Early on, many of us realize that the definition of life is change. It’s true at the most basic levels and the very complex aspects. Outwardly, many things appear to be permanent, but at the molecular level, stuff is constantly changing. Metals oxidize or become less and less pure as time goes on. Mountains erode over the years.
Even our human bodies go through slow, but constant changes. Recent biological research has discovered that different bodily tissues are replaced at a rate of about 1% each year for young to middle-aged people. For those of us who are older, that rate goes down to around 0.5%. So, literally, you are not exactly the same person you were last year.
At a different level, the way life challenges us to change the way we approach and live our lives is ever-changing. People often try to halt these changes by grasping onto traditions. Constancy, though, is like trying to swim against the flow of the stream. Ralph Waldo Emerson once wrote, “A foolish consistency is the hobgoblin of little minds.”
Our wise ancestors have passed the wisdom of accepting change to us from lessons learned through the ages. That is they discovered that everything in the Universe undergoes change. There’s not a single thing any of us can do to prevent the actions of change. Once a person truly accepts that she or he is also subject to change and has an expiration date, the mind realizes that if one is to achieve something, one must not procrastinate.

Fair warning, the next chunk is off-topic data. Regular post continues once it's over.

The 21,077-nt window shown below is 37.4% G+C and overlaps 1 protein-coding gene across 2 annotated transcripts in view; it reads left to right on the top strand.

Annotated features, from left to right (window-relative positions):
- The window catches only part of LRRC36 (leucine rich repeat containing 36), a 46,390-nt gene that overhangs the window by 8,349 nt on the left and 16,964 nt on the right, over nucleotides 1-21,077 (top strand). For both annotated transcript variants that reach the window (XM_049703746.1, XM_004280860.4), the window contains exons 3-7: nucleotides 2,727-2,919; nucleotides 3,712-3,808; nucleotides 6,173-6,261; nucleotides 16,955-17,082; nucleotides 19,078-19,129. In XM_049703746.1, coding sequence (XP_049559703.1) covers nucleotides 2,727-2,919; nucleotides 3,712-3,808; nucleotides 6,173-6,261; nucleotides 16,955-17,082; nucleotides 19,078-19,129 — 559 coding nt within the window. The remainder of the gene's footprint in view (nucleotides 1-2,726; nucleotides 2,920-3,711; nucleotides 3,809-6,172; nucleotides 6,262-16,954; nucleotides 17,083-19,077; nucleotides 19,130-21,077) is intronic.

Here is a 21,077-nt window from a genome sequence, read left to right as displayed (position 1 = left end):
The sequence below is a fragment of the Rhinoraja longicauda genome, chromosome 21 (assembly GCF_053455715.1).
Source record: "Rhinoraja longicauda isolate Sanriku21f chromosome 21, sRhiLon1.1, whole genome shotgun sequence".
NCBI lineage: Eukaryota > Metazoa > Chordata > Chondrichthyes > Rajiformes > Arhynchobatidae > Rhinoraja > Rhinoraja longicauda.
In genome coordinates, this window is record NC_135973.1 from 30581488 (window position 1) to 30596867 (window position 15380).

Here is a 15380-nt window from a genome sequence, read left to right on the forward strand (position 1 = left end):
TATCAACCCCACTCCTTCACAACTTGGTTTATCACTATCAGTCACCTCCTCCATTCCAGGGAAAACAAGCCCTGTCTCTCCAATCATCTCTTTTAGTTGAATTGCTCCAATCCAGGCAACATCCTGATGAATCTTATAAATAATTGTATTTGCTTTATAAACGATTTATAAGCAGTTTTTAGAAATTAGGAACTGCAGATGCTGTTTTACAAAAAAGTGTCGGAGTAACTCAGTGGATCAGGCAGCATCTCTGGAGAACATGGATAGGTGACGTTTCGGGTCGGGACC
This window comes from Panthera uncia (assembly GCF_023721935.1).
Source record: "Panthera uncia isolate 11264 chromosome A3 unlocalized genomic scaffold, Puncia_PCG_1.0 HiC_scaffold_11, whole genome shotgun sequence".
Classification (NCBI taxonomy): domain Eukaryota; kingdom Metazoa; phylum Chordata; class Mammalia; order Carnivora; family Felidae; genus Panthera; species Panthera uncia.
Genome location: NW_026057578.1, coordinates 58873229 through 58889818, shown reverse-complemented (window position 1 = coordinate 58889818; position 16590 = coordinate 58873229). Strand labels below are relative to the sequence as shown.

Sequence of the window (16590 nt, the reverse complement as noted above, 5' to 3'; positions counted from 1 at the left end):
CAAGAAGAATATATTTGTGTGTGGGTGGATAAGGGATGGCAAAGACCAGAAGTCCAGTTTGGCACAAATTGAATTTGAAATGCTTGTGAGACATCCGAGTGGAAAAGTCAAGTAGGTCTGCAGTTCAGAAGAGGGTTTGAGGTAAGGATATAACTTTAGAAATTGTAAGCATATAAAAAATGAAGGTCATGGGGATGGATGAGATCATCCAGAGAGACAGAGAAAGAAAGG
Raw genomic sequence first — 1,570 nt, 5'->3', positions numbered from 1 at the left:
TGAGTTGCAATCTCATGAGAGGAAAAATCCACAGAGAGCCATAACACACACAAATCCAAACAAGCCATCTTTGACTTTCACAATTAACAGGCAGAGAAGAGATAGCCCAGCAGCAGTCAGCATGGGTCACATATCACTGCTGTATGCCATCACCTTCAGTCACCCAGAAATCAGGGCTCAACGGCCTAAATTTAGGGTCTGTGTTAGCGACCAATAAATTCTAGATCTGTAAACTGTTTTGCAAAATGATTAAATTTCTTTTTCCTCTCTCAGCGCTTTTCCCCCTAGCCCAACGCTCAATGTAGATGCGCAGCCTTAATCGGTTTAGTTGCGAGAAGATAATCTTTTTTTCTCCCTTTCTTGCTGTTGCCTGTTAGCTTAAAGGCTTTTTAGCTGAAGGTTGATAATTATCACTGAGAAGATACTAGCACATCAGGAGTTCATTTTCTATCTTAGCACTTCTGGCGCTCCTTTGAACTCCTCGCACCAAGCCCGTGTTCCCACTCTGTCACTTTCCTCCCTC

My all-time favorite quote about deadlines and change, is from Mark Twain. He truly exemplified these words:
“Twenty years from now you will be more disappointed
by the things you didn’t do than by the ones you did do.
So throw off the bowlines.
Sail away from the safe harbor.
Catch the trade winds in your sails.
Explore. Dream. Discover.”
The changes that make a meaningful impact are not the mundane ones. One can switch brands of coffee or clothing maker. A person might think trading one brand of car for another is a big change. Perhaps one has the idea to shift political affiliation, to explore a different career path, or convert to a different religion. These are all outward substitutions of one thing for another, but they are not real change.
Can there be such a thing as real change? This is a matter that is rarely addressed these days.
There is a real possibility of attaining real change. The issue is to dissolve the “me” and go beyond the separation of the thinker from the thoughts. The experiencer is inseparable from experiencing. This is the real change of the silent mind. Real change is the true meaning of letting go. Real change is not a goal. Real Change can happen now.
Can you feel it?